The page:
skip to main content

Essential coronavirus info
We can’t wait to welcome our new and returning students from 19 October 2020. Your safety is our first priority.

computer animated pink image of abstract gunge sculptures

Successful AER resident Ellie Niblock shares Yorkshire Sculpture Park proposal

Written by Post-Grad Community
Published date 29 September 2020

Ellie Niblock, MA Fine Art graduate at Central Saint Martins has been selected for the AER residency Yorkshire Sculpture Park.

Set up by Professor Lucy Orta UAL Chair of Art for the Environment - Centre for Sustainable Fashion in 2015, The Art for the Environment International Artist Residency Programme (AER) provides UAL graduates with the exceptional opportunity to apply for short residencies at one of our internationally renowned host institutions, to explore concerns that define the 21st century – biodiversity, environmental sustainability, social economy, and human rights.


Read Ellie's successful proposal:

As a multidisciplinary artist who works primarily with sculpture and digital technologies, I am interested in exploring the possibilities of how materiality and technologies can alter our perception of experiences. I create highly decorative and tactile objects and manipulate them through various software, which in turn investigates the relationship between the physical and the digital worlds and how they co-exist. My practice seeps into the curiosity of unknowable places that border the line between fantasy and reality.

I am currently working on a project with The Arab British Council and The British Council, focused on connecting artists between GCC countries and the UK, to create links through digital technologies. We are exploring placemaking between Saudi Arabia and the UK, through collecting and sharing found objects from the terrain of our countries, creating sculptures from them and then 3D scanning to share on an interactive website, to an international audience. There they can view the 3D objects at 360-degree angles. Manipulating the objects through software such as ‘Trnio’, ‘Maya’ and ‘Rhino’ will allow us to explore topography, by creating contours on each 3D object.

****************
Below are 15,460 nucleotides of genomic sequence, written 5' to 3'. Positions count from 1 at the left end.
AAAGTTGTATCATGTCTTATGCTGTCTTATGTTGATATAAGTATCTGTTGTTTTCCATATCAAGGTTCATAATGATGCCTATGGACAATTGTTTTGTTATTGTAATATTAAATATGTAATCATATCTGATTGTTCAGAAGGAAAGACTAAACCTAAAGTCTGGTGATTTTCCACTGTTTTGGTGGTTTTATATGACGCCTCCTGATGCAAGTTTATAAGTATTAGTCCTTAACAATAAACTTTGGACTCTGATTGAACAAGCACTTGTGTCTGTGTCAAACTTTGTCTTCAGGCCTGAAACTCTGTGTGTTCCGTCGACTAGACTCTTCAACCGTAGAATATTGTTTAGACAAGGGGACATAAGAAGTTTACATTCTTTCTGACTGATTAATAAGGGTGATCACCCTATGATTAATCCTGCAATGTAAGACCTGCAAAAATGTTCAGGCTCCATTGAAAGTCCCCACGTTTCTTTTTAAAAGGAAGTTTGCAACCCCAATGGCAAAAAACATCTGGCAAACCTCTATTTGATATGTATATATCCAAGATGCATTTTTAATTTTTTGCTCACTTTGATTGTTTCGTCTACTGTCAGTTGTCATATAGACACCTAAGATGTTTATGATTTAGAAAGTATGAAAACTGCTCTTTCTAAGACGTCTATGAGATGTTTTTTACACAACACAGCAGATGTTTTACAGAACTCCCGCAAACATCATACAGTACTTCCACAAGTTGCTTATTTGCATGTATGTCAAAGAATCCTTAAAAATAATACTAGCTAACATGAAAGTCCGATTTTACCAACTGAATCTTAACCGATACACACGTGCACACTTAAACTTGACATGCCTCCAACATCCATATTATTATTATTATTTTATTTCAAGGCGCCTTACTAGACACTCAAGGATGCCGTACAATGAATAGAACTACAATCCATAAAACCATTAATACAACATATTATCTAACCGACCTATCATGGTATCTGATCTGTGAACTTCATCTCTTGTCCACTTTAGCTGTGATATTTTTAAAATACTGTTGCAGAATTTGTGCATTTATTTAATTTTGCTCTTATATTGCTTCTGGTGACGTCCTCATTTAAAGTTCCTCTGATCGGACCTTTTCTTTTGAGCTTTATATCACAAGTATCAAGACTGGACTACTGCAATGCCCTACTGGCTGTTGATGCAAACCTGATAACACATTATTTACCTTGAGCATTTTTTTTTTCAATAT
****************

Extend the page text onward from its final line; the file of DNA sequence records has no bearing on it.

Exploring the combination of the natural and the artificial is an important part of my practice, as I work with synthetic materials to create obscure objects and alternate worlds. In 2018, my site-specific work titled ‘Growth’ was selected to exhibit in an outdoor gallery in Northern Ireland. I created a foreign object using polyurethane foam and pigment. It lurked in between the plants and flowers, catching the viewer’s eye, becoming unsure if the object was a natural growth from a distance. I considered various elements when making this piece, for example the weather and scale; It needed to be waterproof and large enough to withstand the elements and not get entirely lost in the garden. I have 3 years’ experience creating installations for festival ‘Electric Picnic’. I was awarded the artist in residence commission in 2017, which provided me with funding to create a large-scale outdoor installation. I have been invited back in 2018 and 2019 to create work for the festival, with an audience of 55,000. These projects helped me gain experience in managing an installation team and an assistant. The experience helped me grow as an artist and allowed me to think about my practice differently, which I am always open to.